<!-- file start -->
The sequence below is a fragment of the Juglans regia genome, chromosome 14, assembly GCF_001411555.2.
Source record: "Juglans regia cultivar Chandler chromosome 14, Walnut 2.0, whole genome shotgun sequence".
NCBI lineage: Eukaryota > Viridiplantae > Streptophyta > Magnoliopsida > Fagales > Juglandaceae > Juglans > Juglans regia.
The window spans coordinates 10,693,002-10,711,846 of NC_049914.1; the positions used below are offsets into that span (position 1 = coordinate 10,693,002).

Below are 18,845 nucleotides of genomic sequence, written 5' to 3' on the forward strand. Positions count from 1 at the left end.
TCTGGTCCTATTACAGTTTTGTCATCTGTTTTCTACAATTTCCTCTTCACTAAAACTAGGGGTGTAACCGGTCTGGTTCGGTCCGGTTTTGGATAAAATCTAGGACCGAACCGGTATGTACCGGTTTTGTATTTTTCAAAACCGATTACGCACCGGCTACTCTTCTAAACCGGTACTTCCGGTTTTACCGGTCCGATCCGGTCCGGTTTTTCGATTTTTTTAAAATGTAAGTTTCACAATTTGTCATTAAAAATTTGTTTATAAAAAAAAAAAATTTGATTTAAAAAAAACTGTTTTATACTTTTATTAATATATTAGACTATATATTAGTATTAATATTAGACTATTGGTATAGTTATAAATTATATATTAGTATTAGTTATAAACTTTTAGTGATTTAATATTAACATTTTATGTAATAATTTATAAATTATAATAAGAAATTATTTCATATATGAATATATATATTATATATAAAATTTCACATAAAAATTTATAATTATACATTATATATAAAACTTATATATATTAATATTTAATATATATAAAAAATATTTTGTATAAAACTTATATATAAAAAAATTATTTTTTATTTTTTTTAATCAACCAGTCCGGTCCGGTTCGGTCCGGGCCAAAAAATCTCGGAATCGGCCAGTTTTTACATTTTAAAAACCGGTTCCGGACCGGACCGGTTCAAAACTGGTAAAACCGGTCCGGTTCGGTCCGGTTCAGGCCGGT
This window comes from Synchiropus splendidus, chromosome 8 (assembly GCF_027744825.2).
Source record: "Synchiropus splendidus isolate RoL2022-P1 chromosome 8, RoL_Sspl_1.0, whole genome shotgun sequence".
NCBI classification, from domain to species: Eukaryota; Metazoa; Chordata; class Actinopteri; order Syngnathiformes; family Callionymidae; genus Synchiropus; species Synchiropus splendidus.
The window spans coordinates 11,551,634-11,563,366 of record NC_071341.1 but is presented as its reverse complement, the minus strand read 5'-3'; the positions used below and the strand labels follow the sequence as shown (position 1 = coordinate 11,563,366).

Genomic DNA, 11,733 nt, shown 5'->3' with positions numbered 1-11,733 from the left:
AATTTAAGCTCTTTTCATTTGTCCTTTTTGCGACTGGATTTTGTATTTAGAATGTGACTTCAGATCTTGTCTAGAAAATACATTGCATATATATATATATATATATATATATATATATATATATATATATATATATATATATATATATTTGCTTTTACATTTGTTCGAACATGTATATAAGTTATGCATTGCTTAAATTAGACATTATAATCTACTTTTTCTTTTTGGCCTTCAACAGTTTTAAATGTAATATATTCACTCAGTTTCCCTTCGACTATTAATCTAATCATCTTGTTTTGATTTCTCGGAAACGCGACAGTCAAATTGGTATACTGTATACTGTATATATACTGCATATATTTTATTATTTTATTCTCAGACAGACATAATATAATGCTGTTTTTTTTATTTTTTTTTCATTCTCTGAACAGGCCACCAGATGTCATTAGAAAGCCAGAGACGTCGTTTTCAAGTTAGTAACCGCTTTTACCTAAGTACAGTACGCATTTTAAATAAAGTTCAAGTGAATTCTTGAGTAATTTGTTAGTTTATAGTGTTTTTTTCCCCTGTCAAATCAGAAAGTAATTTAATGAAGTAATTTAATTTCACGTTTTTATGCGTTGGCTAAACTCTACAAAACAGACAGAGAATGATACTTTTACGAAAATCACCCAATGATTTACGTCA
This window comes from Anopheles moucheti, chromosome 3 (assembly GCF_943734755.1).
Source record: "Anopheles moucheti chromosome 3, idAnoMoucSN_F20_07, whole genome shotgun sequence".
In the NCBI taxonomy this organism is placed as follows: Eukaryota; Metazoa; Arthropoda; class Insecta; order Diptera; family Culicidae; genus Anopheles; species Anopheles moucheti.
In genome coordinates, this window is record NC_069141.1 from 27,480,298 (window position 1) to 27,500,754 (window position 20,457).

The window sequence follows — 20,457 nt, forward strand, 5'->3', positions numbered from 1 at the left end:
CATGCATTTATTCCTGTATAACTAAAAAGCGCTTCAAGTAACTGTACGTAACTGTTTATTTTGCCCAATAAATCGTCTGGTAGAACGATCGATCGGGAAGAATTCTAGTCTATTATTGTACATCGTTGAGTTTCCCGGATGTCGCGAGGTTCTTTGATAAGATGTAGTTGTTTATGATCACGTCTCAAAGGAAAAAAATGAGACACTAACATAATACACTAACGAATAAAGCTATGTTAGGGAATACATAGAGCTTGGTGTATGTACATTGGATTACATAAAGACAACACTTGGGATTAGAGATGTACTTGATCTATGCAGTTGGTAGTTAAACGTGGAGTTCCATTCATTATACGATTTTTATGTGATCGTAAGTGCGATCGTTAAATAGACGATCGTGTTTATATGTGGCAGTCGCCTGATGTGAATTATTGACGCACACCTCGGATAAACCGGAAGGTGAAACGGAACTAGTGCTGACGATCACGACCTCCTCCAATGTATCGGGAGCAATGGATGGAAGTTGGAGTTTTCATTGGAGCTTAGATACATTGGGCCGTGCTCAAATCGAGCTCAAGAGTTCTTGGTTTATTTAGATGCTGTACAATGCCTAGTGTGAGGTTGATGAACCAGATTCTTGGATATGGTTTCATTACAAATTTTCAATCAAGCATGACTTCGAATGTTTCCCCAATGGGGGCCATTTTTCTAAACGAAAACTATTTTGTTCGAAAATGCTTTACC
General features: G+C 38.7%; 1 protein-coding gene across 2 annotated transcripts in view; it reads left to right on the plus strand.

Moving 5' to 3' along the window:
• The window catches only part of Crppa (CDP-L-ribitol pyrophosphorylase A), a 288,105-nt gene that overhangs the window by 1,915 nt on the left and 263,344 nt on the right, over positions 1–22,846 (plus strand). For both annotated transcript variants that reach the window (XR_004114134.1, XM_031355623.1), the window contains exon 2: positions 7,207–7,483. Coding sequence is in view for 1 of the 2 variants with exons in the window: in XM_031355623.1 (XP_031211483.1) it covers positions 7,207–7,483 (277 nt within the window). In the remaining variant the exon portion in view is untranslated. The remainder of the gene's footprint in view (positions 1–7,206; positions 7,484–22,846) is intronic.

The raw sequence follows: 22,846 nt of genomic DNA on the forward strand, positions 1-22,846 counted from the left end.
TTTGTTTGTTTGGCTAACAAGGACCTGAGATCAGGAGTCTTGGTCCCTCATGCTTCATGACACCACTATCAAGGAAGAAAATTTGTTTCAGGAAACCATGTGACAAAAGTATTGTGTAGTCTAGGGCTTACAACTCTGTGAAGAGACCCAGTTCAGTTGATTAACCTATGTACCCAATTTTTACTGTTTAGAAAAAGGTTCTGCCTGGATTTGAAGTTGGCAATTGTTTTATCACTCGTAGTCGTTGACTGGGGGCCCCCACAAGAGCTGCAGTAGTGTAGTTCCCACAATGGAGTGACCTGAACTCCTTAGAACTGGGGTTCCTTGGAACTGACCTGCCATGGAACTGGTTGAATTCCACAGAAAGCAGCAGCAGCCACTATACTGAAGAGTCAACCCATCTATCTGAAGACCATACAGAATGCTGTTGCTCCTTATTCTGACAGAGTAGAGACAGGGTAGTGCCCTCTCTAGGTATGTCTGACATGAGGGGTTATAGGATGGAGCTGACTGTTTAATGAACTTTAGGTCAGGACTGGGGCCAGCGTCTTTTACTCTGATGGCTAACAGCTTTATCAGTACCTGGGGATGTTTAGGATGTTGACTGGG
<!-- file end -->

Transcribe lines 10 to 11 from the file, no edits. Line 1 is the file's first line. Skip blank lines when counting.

The window spans coordinates 11,551,634-11,563,366 of record NC_071341.1 but is presented as its reverse complement, the minus strand read 5'-3'; the positions used below and the strand labels follow the sequence as shown (position 1 = coordinate 11,563,366).

Genomic DNA, 11,733 nt, shown 5'->3' with positions numbered 1-11,733 from the left: